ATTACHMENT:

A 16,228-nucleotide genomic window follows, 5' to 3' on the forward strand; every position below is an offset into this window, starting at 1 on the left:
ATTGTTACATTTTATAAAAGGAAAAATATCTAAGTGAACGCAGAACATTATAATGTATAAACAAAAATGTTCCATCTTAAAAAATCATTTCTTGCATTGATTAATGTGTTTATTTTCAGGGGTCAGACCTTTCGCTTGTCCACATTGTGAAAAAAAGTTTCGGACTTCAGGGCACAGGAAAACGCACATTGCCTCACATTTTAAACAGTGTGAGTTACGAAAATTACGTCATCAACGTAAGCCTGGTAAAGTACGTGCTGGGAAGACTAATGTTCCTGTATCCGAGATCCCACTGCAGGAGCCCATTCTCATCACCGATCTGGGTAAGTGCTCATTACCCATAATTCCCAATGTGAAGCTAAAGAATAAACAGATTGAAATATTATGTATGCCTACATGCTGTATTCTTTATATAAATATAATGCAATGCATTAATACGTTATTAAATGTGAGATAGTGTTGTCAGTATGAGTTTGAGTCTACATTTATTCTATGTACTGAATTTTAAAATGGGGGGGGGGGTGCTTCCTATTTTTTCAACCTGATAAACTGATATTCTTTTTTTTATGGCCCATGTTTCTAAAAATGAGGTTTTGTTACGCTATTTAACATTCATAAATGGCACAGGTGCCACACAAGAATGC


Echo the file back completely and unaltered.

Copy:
A 16,228-nucleotide genomic window follows, 5' to 3' on the forward strand; every position below is an offset into this window, starting at 1 on the left:
ATTGTTACATTTTATAAAAGGAAAAATATCTAAGTGAACGCAGAACATTATAATGTATAAACAAAAATGTTCCATCTTAAAAAATCATTTCTTGCATTGATTAATGTGTTTATTTTCAGGGGTCAGACCTTTCGCTTGTCCACATTGTGAAAAAAAGTTTCGGACTTCAGGGCACAGGAAAACGCACATTGCCTCACATTTTAAACAGTGTGAGTTACGAAAATTACGTCATCAACGTAAGCCTGGTAAAGTACGTGCTGGGAAGACTAATGTTCCTGTATCCGAGATCCCACTGCAGGAGCCCATTCTCATCACCGATCTGGGTAAGTGCTCATTACCCATAATTCCCAATGTGAAGCTAAAGAATAAACAGATTGAAATATTATGTATGCCTACATGCTGTATTCTTTATATAAATATAATGCAATGCATTAATACGTTATTAAATGTGAGATAGTGTTGTCAGTATGAGTTTGAGTCTACATTTATTCTATGTACTGAATTTTAAAATGGGGGGGGGGGTGCTTCCTATTTTTTCAACCTGATAAACTGATATTCTTTTTTTTATGGCCCATGTTTCTAAAAATGAGGTTTTGTTACGCTATTTAACATTCATAAATGGCACAGGTGCCACACAAGAATGC